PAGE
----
Corbyn, Why So Hostile to the Workers' Party?

Prime Minister's Questions 26th March 2016, Jeremy Corbyn showed his true stereotype and my blood boiled. On welfare reform he retorted at how disabled people would have been worried about changes to benefits and followed up saying;

"those members opposite wouldn't have any idea what it is like to have to balance a budget at home when you don't have any money coming in, the rent is going up and your children need clothes"

I have news for Corbyn. I'm a Conservative because I know what it is like to have to balance a budget with no money coming in, the rent going up and the children needed clothes.I needed, and got, welfare. I was forced from my rented house as I could no longer afford the rent and had to get emergency housing as I was homeless with a family. I found work as a farm labourer, it wasn't much but it paid. I got back on my feet, the welfare was no longer needed, I bought my own house. This is not a rare story and if Corbyn could countenance having a conversation with any number of Conservatives and he will find my story and background are quite typical.

What really makes my blood boil is that my background as a Conservative could not be more different from his as a Socialist. I had no private education, unlike Corbyn, my family had to graft and graft and often didn't make ends meet unlike Corbyn and I really do know what it's like to live in poverty unlike Corbyn. Also unlike Corbyn I know that what really terrifies is a plunging economy, seeing the news day after day reporting jobs being lost, unemployment rising and taxes increasing. A crashed economy can never help those who need support and Labour always, ALWAYS, crashes the economy and, as a person who has experienced real poverty this is the most terrifying.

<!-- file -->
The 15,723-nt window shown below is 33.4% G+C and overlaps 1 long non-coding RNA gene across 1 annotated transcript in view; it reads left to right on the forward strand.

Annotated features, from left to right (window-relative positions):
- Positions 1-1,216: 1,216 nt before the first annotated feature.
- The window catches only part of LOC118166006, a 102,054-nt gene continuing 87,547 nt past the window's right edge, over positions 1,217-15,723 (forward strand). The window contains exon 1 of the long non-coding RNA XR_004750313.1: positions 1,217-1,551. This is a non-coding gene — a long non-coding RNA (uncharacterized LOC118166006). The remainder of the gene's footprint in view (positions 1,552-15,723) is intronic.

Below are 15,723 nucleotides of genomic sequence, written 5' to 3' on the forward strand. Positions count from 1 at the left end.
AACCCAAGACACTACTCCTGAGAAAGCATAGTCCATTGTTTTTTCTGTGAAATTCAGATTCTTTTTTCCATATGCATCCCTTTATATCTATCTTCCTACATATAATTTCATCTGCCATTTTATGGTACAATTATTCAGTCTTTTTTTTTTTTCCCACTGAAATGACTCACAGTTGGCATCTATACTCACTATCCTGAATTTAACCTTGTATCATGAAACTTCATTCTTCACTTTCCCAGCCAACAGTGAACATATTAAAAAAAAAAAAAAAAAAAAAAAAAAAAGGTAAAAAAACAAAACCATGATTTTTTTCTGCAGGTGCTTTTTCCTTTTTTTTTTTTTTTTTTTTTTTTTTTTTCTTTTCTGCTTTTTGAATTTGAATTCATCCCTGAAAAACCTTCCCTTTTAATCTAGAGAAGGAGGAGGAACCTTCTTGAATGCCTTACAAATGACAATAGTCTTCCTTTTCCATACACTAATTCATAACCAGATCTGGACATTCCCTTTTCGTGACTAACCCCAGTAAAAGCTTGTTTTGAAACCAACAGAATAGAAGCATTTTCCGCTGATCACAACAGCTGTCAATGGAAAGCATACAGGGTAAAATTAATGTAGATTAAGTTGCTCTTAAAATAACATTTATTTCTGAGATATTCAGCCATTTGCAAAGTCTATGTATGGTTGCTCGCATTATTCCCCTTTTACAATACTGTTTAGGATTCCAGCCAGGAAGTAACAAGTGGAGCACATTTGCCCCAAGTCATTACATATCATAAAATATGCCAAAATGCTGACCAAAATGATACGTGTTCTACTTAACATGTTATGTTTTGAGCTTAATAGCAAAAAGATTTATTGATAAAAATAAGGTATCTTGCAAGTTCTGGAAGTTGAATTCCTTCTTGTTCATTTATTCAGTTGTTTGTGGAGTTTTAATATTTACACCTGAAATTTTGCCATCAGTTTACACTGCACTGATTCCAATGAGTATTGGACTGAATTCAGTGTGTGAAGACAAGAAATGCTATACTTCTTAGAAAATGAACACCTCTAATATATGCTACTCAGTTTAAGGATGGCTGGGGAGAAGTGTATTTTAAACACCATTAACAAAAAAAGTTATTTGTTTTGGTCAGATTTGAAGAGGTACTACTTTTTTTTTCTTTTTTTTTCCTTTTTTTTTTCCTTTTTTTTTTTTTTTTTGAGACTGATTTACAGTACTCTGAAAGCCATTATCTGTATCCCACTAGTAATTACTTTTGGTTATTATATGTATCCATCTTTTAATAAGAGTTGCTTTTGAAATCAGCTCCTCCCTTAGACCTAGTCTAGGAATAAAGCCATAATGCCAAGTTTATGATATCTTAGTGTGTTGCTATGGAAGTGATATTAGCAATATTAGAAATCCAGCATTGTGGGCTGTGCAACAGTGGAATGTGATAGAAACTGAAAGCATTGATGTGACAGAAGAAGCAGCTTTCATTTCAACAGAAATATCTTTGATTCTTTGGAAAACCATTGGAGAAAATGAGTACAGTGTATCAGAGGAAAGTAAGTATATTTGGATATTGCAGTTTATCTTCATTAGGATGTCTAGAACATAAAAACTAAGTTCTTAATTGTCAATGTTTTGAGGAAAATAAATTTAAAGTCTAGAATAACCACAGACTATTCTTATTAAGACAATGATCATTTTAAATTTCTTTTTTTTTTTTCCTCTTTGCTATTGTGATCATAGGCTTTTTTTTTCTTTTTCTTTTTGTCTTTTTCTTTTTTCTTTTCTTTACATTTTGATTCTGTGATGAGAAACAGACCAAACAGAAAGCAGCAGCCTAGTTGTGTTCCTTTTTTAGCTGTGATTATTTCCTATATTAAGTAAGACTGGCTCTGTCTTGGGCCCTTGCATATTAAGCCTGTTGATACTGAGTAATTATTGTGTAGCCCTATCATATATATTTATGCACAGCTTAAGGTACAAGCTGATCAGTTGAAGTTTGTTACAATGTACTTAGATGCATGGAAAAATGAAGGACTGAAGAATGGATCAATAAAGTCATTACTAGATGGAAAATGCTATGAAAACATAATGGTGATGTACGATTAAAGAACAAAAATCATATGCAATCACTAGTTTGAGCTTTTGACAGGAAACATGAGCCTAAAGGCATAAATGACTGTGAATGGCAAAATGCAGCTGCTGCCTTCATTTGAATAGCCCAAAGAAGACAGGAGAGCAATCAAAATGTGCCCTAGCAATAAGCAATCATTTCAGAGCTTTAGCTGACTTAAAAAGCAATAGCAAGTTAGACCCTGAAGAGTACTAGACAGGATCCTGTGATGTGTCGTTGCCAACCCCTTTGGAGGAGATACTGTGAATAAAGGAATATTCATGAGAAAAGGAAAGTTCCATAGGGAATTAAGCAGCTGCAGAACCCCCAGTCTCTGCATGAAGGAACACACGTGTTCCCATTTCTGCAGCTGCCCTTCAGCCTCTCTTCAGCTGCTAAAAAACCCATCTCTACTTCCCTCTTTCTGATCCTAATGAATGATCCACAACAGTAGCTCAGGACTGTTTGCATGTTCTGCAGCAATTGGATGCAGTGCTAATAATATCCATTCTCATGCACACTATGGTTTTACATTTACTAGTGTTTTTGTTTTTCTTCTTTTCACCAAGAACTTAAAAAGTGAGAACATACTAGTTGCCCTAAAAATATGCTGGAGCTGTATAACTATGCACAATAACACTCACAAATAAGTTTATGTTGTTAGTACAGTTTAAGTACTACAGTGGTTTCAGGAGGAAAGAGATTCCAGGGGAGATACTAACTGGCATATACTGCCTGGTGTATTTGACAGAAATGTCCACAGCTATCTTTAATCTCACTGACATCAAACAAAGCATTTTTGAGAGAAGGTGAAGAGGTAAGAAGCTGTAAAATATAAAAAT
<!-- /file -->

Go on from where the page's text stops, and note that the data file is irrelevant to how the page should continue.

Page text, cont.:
I don't begrudge his privately funded primary education or the fact that he has no experience of being in genuine need. As a Conservative I want everyone to have a shot at the same opportunities, but I do object to his pretense that he has the monopoly of comprehension of what it's like to be in need. Just because he has advisers, has spoken to constituents and attends rallies he seems to adopt an evangelical understanding of the desperation of which I have first hand experience.

I put this to you Jeremy Corbyn, instead of pointing the stereotyping finger at the members opposite, do you have any idea what it is like to have to balance a budget at home when you don't have any money coming in, the rent is going up and your children need clothes.

Wednesday, 13 January 2016

NHS Treatment Delayed is NHS Treatment Denied